- A journalist friend with one of Kenya’s leading TV station buzzes me on Sartuday afternoon, asking me to meet him at Uhuru Park. He is covering the essential reforms’ rally for his employers, but wants to use the opportunity to chat me up for old times’ sake as the many minions on Gumo and Ndolo’s lists make their noise. Several impressions of the event, but I’ll share just a few: Short of a miracle, there is no way William Omondi is going to make a return to bunge on behalf of Kasarani; it will be difficult to have a succesful opposition / ODM campaign this year without Raila Odinga; it will always be difficult to hold a succesful opposition / ODM rally without Raila Odinga (schedule handlers of the day learnt this, albeit too late in the day when they brought Muite to the podium after the former had spoken, – the crowds simply began walking away, Raila had to plead with them to listen to Paul).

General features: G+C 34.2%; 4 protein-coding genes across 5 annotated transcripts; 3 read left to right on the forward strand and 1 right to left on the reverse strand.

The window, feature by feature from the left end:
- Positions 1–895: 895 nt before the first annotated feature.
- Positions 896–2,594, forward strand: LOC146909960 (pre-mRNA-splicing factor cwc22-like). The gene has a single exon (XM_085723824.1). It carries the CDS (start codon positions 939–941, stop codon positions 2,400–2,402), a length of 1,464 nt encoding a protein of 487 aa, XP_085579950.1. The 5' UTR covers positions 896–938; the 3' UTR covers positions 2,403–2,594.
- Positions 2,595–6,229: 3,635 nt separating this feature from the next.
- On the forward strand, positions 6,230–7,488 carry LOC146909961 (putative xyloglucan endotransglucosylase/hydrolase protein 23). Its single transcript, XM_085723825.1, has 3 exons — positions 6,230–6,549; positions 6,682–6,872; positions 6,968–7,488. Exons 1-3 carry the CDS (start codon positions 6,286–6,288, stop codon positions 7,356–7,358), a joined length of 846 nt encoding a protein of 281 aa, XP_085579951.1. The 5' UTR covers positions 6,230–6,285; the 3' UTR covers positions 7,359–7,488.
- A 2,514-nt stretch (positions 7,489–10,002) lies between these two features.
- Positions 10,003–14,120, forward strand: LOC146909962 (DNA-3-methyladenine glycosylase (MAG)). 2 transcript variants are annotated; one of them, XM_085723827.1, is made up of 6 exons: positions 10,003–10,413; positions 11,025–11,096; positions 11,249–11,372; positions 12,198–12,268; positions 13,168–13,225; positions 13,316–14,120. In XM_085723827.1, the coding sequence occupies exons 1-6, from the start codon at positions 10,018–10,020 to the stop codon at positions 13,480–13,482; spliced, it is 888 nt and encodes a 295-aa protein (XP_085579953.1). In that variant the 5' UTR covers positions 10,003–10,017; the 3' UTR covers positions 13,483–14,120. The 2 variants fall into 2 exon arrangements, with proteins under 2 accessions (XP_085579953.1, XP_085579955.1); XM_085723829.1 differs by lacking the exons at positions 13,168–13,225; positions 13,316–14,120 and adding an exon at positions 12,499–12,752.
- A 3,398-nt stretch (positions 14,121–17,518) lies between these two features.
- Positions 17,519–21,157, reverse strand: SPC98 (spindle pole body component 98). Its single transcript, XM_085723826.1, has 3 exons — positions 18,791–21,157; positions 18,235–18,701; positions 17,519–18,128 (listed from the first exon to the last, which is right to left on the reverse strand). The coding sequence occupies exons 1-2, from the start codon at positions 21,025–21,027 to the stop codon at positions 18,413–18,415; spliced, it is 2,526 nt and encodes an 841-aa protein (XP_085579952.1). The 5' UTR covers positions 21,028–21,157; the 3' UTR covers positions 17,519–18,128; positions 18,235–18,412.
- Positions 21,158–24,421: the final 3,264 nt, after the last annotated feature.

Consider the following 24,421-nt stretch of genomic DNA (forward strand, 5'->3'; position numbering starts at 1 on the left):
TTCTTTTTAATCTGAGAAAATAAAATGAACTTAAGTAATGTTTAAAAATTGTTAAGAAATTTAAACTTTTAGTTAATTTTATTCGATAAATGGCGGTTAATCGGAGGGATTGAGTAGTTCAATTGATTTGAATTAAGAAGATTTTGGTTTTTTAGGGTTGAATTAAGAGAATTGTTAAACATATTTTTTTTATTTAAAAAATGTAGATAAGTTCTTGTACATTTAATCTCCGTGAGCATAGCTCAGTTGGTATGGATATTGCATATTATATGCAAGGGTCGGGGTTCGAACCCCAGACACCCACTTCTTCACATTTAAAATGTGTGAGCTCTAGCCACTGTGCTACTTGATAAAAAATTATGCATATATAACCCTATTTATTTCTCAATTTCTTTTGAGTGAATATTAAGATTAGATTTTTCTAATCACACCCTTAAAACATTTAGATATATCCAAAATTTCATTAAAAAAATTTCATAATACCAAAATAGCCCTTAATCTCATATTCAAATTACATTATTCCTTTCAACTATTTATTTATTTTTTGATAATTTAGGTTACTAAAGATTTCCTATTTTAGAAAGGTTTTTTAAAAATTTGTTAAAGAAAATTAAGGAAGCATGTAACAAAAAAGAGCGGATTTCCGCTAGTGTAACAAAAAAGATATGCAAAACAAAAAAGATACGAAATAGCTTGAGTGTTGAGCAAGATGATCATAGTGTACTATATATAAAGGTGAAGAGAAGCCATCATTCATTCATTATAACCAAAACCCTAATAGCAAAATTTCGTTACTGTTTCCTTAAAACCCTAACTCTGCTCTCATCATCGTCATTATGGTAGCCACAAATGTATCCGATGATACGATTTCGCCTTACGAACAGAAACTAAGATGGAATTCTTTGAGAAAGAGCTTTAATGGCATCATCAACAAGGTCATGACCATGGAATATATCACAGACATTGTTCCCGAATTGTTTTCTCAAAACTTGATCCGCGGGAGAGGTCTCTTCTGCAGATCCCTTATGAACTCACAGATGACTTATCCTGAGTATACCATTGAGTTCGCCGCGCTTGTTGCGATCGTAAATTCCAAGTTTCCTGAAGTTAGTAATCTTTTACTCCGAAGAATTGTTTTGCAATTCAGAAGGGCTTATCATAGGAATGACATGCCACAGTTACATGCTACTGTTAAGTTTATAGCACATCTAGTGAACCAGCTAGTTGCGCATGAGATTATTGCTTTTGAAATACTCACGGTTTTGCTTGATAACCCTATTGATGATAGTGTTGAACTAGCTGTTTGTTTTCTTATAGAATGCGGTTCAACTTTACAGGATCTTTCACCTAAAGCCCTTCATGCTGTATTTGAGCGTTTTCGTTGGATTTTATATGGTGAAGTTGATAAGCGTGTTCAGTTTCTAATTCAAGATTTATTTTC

- A pastor is blogging in KBW. Dr. David Owuor, about whom I had blogged last year, is also in the mix (here for his blog, and here for his official website).